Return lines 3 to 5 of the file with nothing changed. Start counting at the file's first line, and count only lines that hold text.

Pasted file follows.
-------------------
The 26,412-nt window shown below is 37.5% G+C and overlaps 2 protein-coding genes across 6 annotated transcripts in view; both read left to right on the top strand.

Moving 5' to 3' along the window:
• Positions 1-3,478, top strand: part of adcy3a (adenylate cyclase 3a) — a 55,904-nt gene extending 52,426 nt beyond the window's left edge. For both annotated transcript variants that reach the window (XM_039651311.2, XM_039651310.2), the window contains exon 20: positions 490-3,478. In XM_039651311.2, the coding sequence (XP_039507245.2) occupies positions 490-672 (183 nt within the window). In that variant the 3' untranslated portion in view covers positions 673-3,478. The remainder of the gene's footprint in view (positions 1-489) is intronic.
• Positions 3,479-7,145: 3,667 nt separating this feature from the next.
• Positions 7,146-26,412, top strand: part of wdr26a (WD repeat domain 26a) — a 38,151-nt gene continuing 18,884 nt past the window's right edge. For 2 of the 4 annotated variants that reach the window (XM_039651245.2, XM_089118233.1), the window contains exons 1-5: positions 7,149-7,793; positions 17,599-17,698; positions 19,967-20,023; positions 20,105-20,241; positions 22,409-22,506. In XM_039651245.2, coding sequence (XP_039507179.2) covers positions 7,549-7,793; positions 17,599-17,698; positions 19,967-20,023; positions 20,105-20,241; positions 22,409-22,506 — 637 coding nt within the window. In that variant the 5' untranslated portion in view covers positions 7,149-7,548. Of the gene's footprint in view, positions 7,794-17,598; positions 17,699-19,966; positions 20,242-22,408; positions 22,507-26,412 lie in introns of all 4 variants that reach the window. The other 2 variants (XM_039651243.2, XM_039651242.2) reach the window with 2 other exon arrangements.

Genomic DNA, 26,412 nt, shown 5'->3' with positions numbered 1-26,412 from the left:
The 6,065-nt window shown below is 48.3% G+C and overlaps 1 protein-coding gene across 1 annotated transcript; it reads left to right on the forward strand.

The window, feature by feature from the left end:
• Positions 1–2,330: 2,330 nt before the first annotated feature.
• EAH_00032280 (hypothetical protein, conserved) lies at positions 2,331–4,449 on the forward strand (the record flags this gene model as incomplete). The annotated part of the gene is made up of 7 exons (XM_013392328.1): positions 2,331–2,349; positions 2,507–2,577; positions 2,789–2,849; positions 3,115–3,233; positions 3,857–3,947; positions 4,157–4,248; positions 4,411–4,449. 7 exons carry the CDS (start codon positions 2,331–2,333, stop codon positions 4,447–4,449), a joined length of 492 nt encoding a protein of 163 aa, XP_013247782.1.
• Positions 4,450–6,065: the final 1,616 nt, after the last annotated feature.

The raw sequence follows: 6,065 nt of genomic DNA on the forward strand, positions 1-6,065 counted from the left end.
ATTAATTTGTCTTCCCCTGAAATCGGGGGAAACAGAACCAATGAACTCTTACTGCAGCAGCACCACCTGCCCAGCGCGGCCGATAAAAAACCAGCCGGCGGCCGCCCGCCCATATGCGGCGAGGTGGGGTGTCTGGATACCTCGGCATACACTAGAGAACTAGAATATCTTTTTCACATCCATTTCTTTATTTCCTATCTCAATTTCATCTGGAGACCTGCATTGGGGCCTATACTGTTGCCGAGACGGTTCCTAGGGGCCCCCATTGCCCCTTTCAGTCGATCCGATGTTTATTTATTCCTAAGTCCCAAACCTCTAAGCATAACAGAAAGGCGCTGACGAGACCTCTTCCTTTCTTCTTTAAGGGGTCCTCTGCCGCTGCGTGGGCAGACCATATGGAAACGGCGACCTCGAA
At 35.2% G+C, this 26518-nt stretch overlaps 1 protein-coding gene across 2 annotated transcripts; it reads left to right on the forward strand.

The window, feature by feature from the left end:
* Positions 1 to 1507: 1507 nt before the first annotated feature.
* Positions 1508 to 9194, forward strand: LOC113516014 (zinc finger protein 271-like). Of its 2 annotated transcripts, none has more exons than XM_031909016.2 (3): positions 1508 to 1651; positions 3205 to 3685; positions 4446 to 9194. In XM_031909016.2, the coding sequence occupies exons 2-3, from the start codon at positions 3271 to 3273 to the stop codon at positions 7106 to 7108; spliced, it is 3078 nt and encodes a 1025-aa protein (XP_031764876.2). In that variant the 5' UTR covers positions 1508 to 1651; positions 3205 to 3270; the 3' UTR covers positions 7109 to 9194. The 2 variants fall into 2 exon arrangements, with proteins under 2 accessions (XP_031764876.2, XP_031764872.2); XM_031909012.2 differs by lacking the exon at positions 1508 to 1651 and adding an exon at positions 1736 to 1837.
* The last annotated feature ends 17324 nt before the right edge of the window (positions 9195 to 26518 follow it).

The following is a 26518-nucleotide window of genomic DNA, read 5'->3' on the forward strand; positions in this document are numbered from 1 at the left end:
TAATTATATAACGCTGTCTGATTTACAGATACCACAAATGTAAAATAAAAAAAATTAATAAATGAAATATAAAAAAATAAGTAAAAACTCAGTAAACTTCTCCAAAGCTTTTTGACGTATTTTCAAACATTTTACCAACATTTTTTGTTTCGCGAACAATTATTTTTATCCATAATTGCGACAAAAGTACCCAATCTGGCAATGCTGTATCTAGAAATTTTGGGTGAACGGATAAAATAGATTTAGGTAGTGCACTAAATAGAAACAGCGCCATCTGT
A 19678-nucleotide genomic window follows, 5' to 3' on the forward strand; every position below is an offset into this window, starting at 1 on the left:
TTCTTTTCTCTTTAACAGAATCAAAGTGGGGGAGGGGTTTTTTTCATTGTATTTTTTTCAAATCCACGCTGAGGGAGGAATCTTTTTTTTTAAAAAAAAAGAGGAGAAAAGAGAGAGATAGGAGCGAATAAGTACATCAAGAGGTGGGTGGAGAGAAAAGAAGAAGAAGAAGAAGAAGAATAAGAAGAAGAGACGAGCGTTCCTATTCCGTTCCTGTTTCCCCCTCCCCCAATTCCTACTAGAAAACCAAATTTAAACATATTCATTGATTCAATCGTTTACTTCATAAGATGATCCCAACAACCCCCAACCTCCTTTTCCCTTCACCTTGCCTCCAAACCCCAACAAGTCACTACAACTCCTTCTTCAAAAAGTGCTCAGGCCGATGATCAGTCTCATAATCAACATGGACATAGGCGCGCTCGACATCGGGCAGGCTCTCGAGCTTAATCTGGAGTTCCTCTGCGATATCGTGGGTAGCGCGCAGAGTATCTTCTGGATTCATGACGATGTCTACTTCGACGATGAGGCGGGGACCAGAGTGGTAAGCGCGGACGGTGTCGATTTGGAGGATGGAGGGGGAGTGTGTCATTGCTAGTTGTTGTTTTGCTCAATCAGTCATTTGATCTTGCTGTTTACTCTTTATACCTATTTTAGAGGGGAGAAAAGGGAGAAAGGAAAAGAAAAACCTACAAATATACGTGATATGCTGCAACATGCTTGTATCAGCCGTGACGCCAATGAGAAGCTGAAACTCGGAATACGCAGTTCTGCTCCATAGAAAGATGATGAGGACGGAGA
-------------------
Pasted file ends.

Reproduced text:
• Positions 1-3,478, top strand: part of adcy3a (adenylate cyclase 3a) — a 55,904-nt gene extending 52,426 nt beyond the window's left edge. For both annotated transcript variants that reach the window (XM_039651311.2, XM_039651310.2), the window contains exon 20: positions 490-3,478. In XM_039651311.2, the coding sequence (XP_039507245.2) occupies positions 490-672 (183 nt within the window). In that variant the 3' untranslated portion in view covers positions 673-3,478. The remainder of the gene's footprint in view (positions 1-489) is intronic.
• Positions 3,479-7,145: 3,667 nt separating this feature from the next.
• Positions 7,146-26,412, top strand: part of wdr26a (WD repeat domain 26a) — a 38,151-nt gene continuing 18,884 nt past the window's right edge. For 2 of the 4 annotated variants that reach the window (XM_039651245.2, XM_089118233.1), the window contains exons 1-5: positions 7,149-7,793; positions 17,599-17,698; positions 19,967-20,023; positions 20,105-20,241; positions 22,409-22,506. In XM_039651245.2, coding sequence (XP_039507179.2) covers positions 7,549-7,793; positions 17,599-17,698; positions 19,967-20,023; positions 20,105-20,241; positions 22,409-22,506 — 637 coding nt within the window. In that variant the 5' untranslated portion in view covers positions 7,149-7,548. Of the gene's footprint in view, positions 7,794-17,598; positions 17,699-19,966; positions 20,242-22,408; positions 22,507-26,412 lie in introns of all 4 variants that reach the window. The other 2 variants (XM_039651243.2, XM_039651242.2) reach the window with 2 other exon arrangements.